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Two vortices, of strengths $\Gamma_1$ and $\Gamma_2$, are at the points $z = z_1$ and $z = z_2$ respectively in the complex plane, where they are free to move.

So I have the complex potential

$$w(z)=\frac{-i\Gamma_1}{2\pi}\operatorname{log}(z-z_1)+\frac{-i\Gamma_2}{2\pi}\operatorname{log}(z-z_2)$$

Therefore I now consider for $z_1(t)$ and $z_2(t)$. Where here we are now letting the locations of the vortices change depending on the flow around them. To simulate this we ignore the flow caused by the vortex itself and find this differential equation.

As $w'=u-iv$ where $u$ and $v$ are the $x$ and $y$ parts of the velocity of the flow. And $\dot{z_i}=u+iv|_{z_i}$

$$\dot{z_i}=\operatorname{lim}_{z\rightarrow z_i}(w'(z)+\frac{i\Gamma_1}{2\pi(z-z_1)})$$

By computing both these and equating this leads me to conclude $\frac{\dot{z_1}}{\Gamma_2}=-\frac{\dot{z_2}}{\Gamma_1}$

Also I have shown that

$$a:=|z_1-z_2|$$ and $$Z:=\frac{\Gamma_1 z_1+\Gamma_2 z_2}{\Gamma_1+\Gamma_2}$$

Are constant. So this implies that the vortices rotate around each other. However i'm very much struggling to show that the centre is Z and how to find the angular velocity of this system? If anyone could help me i'd be very grateful.

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I wonder whether this might be better placed at physics.stackexchange.com. –  joriki Feb 20 '12 at 2:12
    
@joriki: I see where you are coming from, but this is very much a mathematical question. The physics forum seem to not like such specific maths based questions sometimes -which is a shame! –  Freeman Feb 20 '12 at 14:05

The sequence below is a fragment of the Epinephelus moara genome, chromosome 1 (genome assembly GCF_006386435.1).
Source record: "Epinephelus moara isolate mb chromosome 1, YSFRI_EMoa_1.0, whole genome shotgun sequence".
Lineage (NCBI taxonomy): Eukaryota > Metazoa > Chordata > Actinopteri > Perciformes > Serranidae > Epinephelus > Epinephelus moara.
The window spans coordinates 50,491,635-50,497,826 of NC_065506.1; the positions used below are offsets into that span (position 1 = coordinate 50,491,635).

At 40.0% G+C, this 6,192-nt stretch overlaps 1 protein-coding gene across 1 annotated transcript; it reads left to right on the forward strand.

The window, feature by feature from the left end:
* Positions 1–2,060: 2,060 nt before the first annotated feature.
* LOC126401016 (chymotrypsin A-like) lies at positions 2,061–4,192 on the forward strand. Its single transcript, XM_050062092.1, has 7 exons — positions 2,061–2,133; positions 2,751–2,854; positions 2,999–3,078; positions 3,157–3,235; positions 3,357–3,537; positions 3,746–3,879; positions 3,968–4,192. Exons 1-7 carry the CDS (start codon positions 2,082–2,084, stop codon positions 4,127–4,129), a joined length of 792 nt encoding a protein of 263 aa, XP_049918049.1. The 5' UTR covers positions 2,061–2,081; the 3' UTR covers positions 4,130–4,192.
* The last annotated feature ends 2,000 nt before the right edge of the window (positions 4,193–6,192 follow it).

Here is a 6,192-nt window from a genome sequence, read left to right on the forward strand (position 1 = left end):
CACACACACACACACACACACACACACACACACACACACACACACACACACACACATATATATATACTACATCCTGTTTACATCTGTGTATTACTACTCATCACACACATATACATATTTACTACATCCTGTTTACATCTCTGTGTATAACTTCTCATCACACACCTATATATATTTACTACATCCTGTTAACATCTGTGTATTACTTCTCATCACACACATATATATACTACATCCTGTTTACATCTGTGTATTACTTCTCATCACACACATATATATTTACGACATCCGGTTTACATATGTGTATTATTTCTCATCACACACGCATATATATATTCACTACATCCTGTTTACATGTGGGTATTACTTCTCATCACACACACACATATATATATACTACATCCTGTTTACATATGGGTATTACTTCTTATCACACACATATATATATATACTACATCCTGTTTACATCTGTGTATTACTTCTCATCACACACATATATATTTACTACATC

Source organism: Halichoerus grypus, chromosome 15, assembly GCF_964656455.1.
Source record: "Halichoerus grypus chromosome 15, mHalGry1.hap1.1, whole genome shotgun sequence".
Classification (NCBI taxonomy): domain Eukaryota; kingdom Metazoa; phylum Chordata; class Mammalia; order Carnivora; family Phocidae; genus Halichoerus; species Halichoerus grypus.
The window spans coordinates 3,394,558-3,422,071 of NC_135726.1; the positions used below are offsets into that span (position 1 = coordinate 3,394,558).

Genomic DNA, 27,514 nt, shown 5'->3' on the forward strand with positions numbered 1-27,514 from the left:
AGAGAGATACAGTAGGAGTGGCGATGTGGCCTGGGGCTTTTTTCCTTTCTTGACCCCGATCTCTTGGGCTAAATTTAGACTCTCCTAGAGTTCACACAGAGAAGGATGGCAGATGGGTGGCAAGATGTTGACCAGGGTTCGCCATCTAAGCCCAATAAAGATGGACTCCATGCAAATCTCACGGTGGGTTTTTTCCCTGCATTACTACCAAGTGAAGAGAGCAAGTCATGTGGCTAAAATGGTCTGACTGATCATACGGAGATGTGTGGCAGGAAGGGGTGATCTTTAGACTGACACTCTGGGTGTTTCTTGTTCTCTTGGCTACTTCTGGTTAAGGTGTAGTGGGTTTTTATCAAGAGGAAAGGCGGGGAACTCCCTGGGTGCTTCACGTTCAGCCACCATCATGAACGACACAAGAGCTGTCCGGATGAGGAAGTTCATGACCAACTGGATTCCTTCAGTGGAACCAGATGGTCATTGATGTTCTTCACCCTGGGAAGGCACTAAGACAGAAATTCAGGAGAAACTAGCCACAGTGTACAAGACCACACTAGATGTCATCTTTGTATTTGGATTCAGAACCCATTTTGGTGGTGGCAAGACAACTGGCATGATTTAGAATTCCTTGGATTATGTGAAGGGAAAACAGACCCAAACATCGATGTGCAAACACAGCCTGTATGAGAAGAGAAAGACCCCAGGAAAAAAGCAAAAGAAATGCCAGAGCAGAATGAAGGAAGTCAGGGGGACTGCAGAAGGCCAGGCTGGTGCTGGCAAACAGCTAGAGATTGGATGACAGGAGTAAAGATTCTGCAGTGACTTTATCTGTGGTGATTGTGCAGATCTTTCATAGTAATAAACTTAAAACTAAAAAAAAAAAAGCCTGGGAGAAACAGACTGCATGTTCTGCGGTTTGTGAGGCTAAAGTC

Then you may want to explain some of this to the mathematical laypeople :-). I studied theoretical physics, and I understand none of your "so"s and "therefore"s. Also there seem to be some typos -- presumably the lowercase and uppercase gammas are supposed to refer to the same variable? And presumably you mean $\frac{\dot{z_1}}{\Gamma_1}=\frac{\dot{z_2}}{\Gamma_2}$? –  joriki Feb 20 '12 at 14:17
    
@joriki: Whoops, sorry about the typoes.. I wrote this in notepad when the site was down. I'm sorry about the vagueness, I will attempt to correct it. –  Freeman Feb 20 '12 at 14:29
    
You've now introduced a minus sign in $\frac{\dot{z_1}}{\Gamma_2}=-\frac{\dot{z_2}}{\Gamma_2}$, but you still have $\Gamma_2$ in both denominators. Are you sure you don't want $\frac{\dot{z_1}}{\Gamma_1}=-\frac{\dot{z_2}}{\Gamma_2}$? –  joriki Feb 20 '12 at 14:31

1 Answer 1

up vote 3 down vote accepted

The ODE you got looks like $$\dot z_1=\frac{i\Gamma_2}{2\pi (z_2-z_1)},\quad \dot z_2=\frac{i\Gamma_2}{2\pi (z_1-z_2)}$$ Having observed that $|z_1-z_2|=a$ is constant and the weighted average $Z =\frac{\Gamma_1 z_1+\Gamma_2 z_2}{\Gamma_1+\Gamma_2}$ does not move either, you are almost done. What remains to observe:

  1. Since $\dot z_k$ is orthogonal to $z_k-Z$ for $k=1,2$, the distances $|z_k-Z|$ are constant in time. Thus, each $z_k$ moves in a circle around $Z$. The radius is easily found using proportions: $|z_1-Z|=\dfrac{\Gamma_2}{\Gamma_1+\Gamma_2}$ and $|z_2-Z|=\dfrac{\Gamma_1}{\Gamma_1+\Gamma_2}$.
  2. The angular velocity is $|\dot z_k|/|z_k-Z|$. On geometric grounds, it should be the same for both vortices, and the algebra confirms it: $\dfrac{\Gamma_1+\Gamma_2}{2\pi a}$.
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